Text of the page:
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One year stranded & what's changed?

An Update to the October 2016 Joint NGO Policy Brief on the Situation for Displaced Persons in Greece

It is one year since the introduction of Europe’s flawed migration policies to close borders along the Western Balkan route and return migrants and refugees to Turkey, leaving thousands stranded in Greece. This update provides an overview of the current situation in Greece, and sets out what eight national and international responding agencies see as the most urgent issues to address and the major concerns with Europe’s response to this crisis.

To start with, there remains the need for a coherent European Union (EU)-wide approach that shares responsibility in managing migration while upholding international obligations and protecting human rights. To date, actions taken by European countries point toward the contrary. The EU-Turkey Statement and the subsequent Joint Action Plan for its implementation are examples of policies that are eroding rights enshrined in the Refugee Convention, exacerbating the vulnerabilities of people seeking protection, and exposing them to an array of new rights abuses. It is alarming that this may become the model for future responses to children, women and men seeking international protection in Europe. EU leaders, the Greek Government and donors must commit to supporting a principled approach to managing migration based on the Refugee Convention and international human rights law.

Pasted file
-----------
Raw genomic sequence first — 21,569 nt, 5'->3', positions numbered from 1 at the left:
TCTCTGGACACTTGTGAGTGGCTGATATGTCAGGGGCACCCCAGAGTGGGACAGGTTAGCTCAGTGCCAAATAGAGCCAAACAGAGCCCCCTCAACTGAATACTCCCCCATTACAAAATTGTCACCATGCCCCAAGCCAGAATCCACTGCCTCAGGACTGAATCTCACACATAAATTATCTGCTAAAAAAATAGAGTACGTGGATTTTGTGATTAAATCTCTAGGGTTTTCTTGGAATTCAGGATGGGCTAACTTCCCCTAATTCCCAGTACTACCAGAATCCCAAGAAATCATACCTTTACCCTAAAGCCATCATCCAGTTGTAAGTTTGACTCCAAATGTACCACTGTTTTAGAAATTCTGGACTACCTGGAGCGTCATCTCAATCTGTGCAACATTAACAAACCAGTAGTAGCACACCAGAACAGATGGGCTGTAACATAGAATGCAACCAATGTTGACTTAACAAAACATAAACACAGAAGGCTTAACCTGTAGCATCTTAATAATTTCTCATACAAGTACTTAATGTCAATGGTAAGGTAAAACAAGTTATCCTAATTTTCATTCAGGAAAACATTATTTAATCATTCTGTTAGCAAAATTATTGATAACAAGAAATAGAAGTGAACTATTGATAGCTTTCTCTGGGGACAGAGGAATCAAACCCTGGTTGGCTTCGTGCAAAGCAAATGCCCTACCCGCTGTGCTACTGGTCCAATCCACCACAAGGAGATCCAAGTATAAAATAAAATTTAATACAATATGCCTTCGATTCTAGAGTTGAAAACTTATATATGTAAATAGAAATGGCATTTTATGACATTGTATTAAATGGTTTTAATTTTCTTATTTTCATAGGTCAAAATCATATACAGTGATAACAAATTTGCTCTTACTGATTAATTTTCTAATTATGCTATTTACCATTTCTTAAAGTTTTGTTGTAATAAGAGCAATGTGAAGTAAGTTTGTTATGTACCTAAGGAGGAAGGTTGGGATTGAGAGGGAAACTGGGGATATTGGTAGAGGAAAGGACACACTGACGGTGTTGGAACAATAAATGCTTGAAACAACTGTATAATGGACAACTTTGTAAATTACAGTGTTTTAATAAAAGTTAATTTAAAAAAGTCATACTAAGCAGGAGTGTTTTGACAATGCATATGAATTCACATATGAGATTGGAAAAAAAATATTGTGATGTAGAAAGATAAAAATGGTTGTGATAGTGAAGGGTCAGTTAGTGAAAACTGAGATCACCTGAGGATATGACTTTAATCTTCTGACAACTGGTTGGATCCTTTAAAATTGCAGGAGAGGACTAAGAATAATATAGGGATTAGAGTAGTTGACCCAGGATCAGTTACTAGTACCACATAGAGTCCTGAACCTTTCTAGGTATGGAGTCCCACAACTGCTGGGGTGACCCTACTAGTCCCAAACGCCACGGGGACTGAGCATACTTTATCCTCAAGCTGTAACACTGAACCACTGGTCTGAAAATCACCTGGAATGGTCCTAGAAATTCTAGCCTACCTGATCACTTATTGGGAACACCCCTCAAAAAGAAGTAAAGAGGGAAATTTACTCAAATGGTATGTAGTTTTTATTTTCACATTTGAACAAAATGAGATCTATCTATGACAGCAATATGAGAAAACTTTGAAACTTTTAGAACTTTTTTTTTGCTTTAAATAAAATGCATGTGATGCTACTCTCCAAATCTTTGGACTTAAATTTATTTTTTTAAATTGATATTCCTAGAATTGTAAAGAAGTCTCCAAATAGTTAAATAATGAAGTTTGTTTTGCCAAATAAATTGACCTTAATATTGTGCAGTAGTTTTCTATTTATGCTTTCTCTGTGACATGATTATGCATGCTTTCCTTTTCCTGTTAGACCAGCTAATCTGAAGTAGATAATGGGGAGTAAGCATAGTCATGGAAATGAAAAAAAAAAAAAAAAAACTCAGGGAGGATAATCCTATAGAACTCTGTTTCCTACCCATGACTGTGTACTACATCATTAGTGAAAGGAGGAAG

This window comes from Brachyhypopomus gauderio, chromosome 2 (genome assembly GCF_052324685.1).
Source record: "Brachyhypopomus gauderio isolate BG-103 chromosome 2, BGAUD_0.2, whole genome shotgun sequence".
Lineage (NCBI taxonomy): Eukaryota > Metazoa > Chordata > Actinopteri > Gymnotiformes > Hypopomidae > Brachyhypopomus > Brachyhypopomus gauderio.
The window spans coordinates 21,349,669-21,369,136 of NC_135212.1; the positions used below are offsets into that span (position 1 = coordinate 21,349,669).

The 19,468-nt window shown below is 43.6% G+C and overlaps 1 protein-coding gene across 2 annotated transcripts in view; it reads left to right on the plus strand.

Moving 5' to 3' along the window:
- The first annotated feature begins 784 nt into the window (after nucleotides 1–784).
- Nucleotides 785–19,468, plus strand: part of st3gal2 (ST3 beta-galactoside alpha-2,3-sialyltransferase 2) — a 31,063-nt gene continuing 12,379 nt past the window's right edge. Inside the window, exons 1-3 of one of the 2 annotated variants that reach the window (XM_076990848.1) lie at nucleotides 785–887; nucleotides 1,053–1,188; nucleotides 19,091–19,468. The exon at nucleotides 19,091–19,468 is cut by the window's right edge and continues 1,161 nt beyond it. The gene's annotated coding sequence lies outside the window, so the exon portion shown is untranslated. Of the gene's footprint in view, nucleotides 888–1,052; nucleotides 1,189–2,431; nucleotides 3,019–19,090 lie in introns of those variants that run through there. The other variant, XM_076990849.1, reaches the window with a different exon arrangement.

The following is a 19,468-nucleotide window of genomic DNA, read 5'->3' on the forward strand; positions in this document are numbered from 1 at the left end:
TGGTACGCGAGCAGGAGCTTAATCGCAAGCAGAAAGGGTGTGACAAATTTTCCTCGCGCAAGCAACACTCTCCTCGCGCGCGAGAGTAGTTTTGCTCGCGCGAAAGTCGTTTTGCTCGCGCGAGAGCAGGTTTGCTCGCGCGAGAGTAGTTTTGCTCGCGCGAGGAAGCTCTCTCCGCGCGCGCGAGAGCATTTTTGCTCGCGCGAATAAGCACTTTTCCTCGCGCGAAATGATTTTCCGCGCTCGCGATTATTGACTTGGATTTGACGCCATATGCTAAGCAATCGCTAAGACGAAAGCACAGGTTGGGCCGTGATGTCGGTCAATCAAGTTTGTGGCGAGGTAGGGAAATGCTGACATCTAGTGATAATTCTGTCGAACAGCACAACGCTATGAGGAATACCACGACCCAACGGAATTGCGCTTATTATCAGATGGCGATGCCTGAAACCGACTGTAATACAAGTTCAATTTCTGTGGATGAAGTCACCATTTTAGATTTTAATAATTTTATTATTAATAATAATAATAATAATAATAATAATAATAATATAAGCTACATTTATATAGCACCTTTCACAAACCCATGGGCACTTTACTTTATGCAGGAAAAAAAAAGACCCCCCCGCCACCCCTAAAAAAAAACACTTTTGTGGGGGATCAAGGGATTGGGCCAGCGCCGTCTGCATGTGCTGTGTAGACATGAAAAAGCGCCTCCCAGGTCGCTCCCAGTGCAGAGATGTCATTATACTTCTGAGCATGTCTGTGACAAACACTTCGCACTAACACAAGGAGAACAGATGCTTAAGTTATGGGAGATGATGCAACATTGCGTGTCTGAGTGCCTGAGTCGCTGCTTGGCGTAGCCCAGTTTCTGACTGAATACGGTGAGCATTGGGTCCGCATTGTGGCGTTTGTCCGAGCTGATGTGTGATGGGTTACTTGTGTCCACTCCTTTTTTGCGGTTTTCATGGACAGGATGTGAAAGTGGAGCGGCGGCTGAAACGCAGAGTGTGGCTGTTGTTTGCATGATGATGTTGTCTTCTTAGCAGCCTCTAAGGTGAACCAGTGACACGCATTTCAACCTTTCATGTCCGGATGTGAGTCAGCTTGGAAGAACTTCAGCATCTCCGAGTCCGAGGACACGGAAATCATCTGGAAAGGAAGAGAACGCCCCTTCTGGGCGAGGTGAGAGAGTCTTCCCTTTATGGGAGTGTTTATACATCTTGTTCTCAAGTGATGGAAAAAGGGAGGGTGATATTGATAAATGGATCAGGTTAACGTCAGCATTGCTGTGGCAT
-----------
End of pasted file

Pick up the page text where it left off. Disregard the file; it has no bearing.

To improve and adapt the response to this protracted situation, while upholding international human rights law, all stakeholders must work together to address persistent issues in two main areas of concern:

  1. Safe, humane reception conditions, long-term accommodation, and access to essential services; and
  2. Access to due process in seeking international protection, legal aid, and accurate, up-to-date and reliable information.

Available documents & links